How much of your time is spent with shareholders? An oft-cited excuse for remaining private is that they’re a huge distraction.

More here.


New Fundings

Atheer, a four-year-old, Mountain View, Ca.-based developer of augmented-reality glasses for the enterprise market, has raised $14 million in Series B funding co-led by Signatures Capital and Streamlined Ventures, with participation from Fang Group, FundersClub, RONA Holdings and Shanda Group. More here.

Janrain, a 10-year-old, Portland, Ore.-based maker of customer identity management products, has secured $27 million in Series D funding led by HighBar Partners. Earlier backers Millennium Technology Value PartnersSplit Rock Partners, Epic Ventures, Emergence Capital Partners, RPM Ventures and DFJ Frontier also participated. CMSWire has more here.

Signavio, a 6.5-year-old, Berlin, Germany-based company that makes business process and decision management software, has raised €31 million ($33.6 million) from Summit Partners in exchange for a minority stake in its business. More here.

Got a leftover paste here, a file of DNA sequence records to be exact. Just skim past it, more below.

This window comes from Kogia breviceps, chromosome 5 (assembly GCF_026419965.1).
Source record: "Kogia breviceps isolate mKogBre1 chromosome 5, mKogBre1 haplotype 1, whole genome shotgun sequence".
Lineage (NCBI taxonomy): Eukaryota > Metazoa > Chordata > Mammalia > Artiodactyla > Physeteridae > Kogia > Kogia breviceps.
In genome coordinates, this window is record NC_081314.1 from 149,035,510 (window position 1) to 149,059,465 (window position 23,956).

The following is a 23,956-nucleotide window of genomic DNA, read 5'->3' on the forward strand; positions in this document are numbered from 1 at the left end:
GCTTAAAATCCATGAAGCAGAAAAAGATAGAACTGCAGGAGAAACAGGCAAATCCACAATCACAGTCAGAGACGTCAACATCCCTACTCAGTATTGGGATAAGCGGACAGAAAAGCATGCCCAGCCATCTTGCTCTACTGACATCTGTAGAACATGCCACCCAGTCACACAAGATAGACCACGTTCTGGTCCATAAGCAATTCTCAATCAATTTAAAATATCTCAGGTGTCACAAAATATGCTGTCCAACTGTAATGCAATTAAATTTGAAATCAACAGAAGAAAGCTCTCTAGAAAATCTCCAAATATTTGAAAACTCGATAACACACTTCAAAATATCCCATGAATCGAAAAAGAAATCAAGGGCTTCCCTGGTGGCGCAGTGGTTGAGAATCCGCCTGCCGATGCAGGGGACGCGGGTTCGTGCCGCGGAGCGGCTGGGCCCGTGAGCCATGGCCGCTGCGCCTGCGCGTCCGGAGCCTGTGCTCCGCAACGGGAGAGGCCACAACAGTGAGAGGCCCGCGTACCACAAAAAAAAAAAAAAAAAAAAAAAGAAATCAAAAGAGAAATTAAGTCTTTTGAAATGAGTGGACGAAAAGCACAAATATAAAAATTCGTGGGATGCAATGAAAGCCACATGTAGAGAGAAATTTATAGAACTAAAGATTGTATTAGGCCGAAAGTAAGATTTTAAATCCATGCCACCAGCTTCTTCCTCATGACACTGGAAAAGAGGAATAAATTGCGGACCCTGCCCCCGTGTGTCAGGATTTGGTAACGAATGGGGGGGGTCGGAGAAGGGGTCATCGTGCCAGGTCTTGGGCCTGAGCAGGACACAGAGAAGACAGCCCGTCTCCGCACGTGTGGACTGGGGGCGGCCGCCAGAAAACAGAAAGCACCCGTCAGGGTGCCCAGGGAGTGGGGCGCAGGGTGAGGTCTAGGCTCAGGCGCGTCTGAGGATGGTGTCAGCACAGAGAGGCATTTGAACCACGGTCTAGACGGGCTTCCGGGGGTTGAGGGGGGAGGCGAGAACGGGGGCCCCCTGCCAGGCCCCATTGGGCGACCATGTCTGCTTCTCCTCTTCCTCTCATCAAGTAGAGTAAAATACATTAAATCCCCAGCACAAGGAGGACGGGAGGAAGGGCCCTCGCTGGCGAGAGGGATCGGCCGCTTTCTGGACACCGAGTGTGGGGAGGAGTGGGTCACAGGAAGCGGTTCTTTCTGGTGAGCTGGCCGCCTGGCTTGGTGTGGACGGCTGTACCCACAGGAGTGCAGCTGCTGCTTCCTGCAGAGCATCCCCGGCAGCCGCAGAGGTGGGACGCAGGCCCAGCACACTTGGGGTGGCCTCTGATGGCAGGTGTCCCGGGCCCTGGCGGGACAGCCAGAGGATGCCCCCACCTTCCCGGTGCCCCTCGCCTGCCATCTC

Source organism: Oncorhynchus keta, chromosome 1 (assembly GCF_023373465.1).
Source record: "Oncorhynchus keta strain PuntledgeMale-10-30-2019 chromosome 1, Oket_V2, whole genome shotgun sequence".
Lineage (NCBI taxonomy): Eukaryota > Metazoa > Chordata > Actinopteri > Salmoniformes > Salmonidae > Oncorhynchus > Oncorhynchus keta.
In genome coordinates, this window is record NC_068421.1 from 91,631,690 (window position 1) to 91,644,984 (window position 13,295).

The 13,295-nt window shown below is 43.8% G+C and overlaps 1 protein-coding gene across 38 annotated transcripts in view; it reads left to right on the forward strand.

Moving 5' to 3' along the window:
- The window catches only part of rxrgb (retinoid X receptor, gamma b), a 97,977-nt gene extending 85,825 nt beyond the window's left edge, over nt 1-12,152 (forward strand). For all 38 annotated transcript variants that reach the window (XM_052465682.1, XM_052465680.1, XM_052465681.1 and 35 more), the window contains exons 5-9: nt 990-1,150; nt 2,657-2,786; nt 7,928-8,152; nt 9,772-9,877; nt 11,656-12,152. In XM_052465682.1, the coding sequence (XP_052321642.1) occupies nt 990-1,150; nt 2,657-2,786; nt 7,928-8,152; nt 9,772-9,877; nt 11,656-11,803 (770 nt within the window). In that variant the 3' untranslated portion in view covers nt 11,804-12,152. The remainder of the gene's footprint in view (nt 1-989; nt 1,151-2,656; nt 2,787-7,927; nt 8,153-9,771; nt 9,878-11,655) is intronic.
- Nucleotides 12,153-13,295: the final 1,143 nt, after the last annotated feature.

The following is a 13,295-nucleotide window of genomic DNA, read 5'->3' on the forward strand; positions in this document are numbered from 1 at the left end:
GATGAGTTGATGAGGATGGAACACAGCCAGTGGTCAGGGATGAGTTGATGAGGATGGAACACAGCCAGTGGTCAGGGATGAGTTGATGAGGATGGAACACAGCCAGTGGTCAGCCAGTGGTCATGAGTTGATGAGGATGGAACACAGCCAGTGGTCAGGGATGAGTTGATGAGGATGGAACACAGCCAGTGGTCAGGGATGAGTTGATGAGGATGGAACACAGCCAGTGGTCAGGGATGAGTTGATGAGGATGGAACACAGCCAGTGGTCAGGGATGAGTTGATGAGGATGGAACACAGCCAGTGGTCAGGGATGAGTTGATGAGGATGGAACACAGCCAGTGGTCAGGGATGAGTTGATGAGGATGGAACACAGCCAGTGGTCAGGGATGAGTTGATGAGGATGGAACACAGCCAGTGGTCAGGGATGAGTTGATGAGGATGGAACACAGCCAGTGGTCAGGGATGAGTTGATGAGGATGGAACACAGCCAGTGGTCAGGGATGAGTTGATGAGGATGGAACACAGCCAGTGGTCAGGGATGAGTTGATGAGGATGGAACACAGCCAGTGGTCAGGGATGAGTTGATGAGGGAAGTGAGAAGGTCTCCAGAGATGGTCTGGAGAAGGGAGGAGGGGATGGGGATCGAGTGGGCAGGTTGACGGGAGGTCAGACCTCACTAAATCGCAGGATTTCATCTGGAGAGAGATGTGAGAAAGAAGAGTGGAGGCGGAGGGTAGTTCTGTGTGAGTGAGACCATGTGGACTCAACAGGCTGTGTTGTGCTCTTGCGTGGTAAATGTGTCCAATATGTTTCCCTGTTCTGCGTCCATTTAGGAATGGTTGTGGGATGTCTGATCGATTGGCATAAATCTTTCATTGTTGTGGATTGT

Songkick, an eight-year-old, London-based concert discovery app and ticketing company, has raised $10 million in fresh funding from previous backer Access Industries. It follows a $16 million Series C from Access, Sequoia Capital, and Index Ventures that was announced in June. TechCrunch has more here.

Springboard, a six-year-old, Cambridge, Ma.-based online learning platform that pairs individual mentors with students in weekly catch-up sessions, has raised $1.7 million in seed funding from a long list of individual investors, including LinkedIn founder Allen Blue. TechCrunch has more here.

Tastemade, a three-year-old, L.A.-based maker of food and lifestyle videos, has raised $40 million in Series D funding led by Goldman Sachs. Other participants include Redpoint Ventures, Comcast Ventures, Liberty Media and Scripps Networks. TechCrunch has more here.

Technology Will Save Us, a three-year-old, London-based startup that makes do-it-yourself electronics and gadget kits and activities, has raised $1.8 million in seed funding led by SaatchInvest, with participation from the European seed-stage venture fund Backed and an (as yet unnamed) “substantial retail investor.” TechCrunch has more here.


New Funds

Idinvest Partners, an 18-year-old, Paris, France-based seed- and early-stage investment firm, says it has held a final close on its second digital fund of 155 million euros ($169.5 million) thanks in part to backing from the corporate venture arm of Cisco.